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September 9, 1983

Radiography of Cervical Trauma

Author Affiliations

University of Southern California Medical Center Los Angeles

JAMA. 1983;250(10):1271. doi:10.1001/jama.1983.03340100015009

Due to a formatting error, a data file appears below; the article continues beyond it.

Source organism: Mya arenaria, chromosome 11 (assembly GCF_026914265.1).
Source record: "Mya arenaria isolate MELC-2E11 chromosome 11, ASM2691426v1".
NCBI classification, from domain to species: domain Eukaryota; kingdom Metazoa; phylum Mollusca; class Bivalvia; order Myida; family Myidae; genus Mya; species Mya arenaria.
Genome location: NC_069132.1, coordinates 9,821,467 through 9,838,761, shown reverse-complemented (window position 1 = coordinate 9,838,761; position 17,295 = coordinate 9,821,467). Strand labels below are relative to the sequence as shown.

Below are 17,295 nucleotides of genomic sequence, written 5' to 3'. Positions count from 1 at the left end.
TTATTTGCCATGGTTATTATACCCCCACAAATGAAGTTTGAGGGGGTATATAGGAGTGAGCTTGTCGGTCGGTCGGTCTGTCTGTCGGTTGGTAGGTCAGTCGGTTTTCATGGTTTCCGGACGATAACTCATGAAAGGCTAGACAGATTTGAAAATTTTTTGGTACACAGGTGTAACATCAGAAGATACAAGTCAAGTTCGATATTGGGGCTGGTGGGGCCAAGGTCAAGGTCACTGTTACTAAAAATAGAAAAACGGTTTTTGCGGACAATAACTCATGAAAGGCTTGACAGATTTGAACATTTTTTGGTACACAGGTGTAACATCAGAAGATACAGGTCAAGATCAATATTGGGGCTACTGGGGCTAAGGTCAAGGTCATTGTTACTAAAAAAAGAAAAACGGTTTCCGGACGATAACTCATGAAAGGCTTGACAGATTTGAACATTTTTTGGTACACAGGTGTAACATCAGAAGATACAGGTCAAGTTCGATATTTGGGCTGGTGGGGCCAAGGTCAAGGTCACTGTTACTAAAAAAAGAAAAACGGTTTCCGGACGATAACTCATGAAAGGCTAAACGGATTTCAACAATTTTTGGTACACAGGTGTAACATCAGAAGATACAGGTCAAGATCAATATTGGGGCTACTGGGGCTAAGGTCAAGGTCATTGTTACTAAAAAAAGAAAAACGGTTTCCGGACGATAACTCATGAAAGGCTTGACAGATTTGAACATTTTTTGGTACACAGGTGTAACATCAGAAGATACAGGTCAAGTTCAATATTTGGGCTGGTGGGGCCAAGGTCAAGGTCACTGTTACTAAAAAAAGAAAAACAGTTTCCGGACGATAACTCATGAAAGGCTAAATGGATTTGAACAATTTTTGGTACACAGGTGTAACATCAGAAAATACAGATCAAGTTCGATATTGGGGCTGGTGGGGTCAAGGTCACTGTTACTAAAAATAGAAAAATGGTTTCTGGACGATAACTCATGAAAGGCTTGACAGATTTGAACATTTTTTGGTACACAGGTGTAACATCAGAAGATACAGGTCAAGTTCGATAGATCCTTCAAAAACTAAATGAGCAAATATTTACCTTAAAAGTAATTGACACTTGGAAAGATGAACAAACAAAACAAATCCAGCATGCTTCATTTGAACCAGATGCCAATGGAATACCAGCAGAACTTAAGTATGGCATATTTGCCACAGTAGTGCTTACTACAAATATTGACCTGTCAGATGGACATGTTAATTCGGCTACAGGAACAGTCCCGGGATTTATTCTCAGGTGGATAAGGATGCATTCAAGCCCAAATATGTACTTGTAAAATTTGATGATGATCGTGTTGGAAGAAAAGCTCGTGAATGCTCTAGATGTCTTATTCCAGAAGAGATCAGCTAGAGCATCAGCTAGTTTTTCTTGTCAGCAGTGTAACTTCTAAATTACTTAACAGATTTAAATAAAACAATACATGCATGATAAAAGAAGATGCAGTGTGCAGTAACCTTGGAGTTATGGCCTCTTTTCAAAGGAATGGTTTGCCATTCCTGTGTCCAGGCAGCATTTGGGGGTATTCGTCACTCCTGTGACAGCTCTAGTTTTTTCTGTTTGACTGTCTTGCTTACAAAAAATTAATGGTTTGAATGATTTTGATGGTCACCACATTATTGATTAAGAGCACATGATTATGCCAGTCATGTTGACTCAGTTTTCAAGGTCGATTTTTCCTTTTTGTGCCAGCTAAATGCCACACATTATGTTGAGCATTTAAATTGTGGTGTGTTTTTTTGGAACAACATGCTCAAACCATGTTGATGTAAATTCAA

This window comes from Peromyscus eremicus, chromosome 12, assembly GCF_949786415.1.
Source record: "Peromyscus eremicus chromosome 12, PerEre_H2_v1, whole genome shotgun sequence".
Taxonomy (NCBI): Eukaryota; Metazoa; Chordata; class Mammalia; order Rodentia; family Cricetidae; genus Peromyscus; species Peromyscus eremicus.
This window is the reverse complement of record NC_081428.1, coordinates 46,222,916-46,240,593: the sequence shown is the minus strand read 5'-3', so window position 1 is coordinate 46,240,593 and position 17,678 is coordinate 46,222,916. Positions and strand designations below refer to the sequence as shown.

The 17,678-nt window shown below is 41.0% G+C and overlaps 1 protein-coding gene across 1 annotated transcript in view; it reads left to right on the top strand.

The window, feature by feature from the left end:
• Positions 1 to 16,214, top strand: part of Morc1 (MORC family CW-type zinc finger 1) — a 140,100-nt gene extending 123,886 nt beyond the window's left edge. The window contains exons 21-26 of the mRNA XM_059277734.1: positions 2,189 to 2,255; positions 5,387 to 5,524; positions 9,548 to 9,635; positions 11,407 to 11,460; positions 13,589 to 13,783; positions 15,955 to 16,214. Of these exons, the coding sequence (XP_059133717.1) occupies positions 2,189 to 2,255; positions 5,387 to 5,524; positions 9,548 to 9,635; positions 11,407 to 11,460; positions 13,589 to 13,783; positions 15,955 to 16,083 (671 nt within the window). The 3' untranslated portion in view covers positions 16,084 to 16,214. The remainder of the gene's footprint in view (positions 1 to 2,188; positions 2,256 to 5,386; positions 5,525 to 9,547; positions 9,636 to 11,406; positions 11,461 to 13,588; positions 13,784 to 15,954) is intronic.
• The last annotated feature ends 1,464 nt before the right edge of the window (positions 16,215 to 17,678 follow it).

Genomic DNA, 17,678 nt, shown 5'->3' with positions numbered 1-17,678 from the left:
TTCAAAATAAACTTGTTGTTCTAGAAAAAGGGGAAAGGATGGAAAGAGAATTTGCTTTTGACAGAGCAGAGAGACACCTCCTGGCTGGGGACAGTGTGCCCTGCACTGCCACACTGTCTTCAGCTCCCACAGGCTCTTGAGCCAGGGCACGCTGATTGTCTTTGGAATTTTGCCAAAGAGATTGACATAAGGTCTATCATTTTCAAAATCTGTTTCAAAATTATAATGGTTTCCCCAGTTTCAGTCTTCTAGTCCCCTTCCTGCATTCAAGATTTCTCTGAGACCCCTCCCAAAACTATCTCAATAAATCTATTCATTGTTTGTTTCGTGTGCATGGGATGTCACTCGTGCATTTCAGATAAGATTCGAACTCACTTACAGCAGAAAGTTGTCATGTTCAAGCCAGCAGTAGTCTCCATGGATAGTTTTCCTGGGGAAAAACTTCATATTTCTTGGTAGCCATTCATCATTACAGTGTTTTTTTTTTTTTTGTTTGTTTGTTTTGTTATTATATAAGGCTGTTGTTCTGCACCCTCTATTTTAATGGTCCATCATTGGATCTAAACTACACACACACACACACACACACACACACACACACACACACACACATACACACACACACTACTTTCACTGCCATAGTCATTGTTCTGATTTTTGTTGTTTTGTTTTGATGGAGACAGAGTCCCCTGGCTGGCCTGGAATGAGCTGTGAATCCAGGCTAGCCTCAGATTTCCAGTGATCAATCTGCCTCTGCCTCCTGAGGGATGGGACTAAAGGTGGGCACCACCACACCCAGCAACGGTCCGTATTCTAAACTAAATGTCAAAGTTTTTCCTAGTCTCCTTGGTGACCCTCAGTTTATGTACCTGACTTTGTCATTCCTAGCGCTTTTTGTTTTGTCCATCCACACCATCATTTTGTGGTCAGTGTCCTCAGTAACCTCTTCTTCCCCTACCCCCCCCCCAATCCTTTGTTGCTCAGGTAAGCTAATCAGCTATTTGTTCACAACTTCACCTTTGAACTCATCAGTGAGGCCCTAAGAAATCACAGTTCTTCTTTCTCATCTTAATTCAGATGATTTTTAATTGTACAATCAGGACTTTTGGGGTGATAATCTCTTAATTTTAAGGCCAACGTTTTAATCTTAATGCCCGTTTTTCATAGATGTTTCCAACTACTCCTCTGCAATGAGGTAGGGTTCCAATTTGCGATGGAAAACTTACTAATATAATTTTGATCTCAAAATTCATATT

To the Editor.—  I refer to the letter entitled "Danger of Traction During Radiography for Cervical Trauma" (1982;247:2369). Kaufman et al describe a common radiological problem frequently encountered when dealing with cervical spine trauma (ie, shoulders obscure the lower cervical spine, resulting in inadequate visualization of the lower cervical vertebrae). Caudal traction on the upper extremities is commonly used to remove the shoulders from the area of interest. The authors describe the hazard of caudal traction on the arms while the head is held in a fixed position by cervical traction. When the patient's body is not held stationary, the risk of cervical distraction is substantial.Radiologists at Los Angeles County-University of Southern California Medical Center, a major trauma facility, have often faced the problem of shoulders obscuring the traumatized lower cervical vertebrae and have resorted to several means of overcoming the difficulty, such as obliquelateral Swimmers views, overpenetrated lateral